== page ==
Rights of Migrant Children Discussed at ODIHR OSCE Session

ADC Memorial held a side event on humanizing the return of migrant children in the CIS region to their home countries at the Human Dimension Implementation Meeting organized by the OSCE Office for Democratic Institutions and Human Rights on September 20, 2019, the day on which migrants’ rights were examined at this meeting.

ADC Memorial has been leading the #CrossborderChildhood campaign on the rights of migrant children. This campaign addresses the need to replace the outdated criminalizing norms regulating migration for families with children and unaccompanied minors in CIS countries with more contemporary and humane agreements that correspond to the modern international legal framework.

Experts who spoke at this side event came from Moldova, Ukraine, Kazakhstan, and Uzbekistan, all countries where migration is a significant and large-scale phenomenon. The experts spoke about how their countries resolve the question of placing migrant children in a facility, return children to their home countries, and provide opportunities for children to communicate with their families, receive an education, and exercise other rights of the child.

Mariana Ianachevici, the expert from Moldova, shared her experience integrating children previously held in the Children’s Reception Center in Chisinau, which is now closed. Replacing the Chisinau Agreement with new norms is particularly urgent for Moldova, which rejects the idea of entrusting the fates of these children to the police and has instead assigned this task to the Ministry of Social Protection. The next speaker was Katerina Budiyanskaya, a representative from the Kiev office of Right to Protection. She explained that even though Ukraine is currently reconsidering its approach to many agreements in connection with its withdrawal from the Commonwealth of Independent States, the system for returning children to their home countries continues to be handled by staff from the Ministry of Internal Affairs. The position of human rights defenders in Ukraine is that “the very mechanism for returning children to their home countries is outdated, we must reject transit centers, children shouldn’t even be in these facilities.”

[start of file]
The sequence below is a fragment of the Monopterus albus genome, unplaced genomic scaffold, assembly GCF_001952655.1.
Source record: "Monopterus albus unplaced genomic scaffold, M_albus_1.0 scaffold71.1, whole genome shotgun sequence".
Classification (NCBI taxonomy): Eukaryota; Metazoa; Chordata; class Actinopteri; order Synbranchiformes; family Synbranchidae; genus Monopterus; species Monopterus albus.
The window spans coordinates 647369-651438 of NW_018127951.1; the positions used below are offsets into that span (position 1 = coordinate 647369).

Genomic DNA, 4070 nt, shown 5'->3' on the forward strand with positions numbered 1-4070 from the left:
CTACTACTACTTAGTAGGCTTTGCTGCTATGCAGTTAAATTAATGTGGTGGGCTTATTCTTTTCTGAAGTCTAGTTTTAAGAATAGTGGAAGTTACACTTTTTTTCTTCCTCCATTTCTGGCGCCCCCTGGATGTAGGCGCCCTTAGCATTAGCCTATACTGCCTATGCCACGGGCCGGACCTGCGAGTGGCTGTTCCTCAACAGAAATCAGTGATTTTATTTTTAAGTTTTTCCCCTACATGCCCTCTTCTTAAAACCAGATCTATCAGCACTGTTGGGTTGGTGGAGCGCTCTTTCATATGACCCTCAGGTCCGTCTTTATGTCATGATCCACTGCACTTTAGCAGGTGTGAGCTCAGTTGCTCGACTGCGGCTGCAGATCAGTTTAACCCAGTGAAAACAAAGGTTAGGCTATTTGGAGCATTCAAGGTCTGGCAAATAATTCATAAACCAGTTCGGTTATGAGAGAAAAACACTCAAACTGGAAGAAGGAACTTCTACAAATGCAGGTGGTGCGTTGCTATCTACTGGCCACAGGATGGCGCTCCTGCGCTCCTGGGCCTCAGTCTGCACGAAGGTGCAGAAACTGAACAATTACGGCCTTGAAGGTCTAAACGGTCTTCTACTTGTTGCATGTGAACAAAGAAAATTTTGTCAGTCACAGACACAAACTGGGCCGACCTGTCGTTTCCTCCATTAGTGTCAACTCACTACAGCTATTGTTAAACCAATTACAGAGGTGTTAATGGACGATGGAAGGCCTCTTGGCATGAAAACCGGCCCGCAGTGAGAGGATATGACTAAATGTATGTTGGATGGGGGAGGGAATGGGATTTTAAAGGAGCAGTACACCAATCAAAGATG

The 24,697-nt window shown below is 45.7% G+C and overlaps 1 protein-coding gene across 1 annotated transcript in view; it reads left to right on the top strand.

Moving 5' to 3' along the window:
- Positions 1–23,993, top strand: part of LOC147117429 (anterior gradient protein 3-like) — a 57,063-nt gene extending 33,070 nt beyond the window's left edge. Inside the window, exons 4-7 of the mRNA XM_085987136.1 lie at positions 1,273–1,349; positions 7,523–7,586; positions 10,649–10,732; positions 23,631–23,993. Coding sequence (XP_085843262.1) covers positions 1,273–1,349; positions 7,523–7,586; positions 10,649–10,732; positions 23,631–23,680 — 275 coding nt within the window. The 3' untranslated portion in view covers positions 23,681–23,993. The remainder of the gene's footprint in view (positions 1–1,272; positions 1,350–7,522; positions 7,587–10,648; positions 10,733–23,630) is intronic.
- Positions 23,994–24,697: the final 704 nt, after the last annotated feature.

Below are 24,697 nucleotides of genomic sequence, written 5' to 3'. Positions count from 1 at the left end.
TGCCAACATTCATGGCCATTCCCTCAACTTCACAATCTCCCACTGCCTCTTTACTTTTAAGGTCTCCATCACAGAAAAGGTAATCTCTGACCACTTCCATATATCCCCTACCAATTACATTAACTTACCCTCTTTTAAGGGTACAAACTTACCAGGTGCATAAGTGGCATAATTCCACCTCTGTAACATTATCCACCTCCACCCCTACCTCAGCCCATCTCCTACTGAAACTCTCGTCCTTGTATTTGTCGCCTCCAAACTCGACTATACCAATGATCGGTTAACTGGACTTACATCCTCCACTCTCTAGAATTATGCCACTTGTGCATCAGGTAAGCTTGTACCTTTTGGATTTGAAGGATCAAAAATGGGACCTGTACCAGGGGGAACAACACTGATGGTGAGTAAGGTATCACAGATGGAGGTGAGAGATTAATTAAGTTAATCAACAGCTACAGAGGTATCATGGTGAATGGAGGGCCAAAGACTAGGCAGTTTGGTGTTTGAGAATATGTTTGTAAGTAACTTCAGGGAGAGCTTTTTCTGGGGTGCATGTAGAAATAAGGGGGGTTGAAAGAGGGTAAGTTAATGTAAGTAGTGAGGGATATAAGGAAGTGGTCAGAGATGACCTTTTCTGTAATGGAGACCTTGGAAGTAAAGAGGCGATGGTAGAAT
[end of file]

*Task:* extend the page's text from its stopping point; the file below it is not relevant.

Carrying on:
A colleague from Kazakhstan shared her country’s interesting model for national law: the system for holding migrant children and regulating their return has been completely handed over to the Ministry of Education, which manages the juvenile adaptation centers where children are temporarily kept. (Kazakhstan is a receiving country; millions of people, including many children, also travel through it on their way from Central Asia to Russia.) A lawyer from Tashkent then reported on the work of juvenile adaptation centers run by the Ministry of Internal Affairs in Uzbekistan.

This discussion was particularly timely considering that many current and former CIS countries are now selecting various models for regulating child migration and are assigning this work to various ministries. This is evidence of a changing reality that no longer corresponds to the old “agreements on cooperation.”

The speakers and participants agreed that more humane norms are needed to protect the rights of migrant children at both the domestic and international levels. Ukraine and Moldova will likely be able to provide an example of this kind of bilateral agreement, and their experience will be useful for all countries, including the Central Asian countries that are most involved in migration.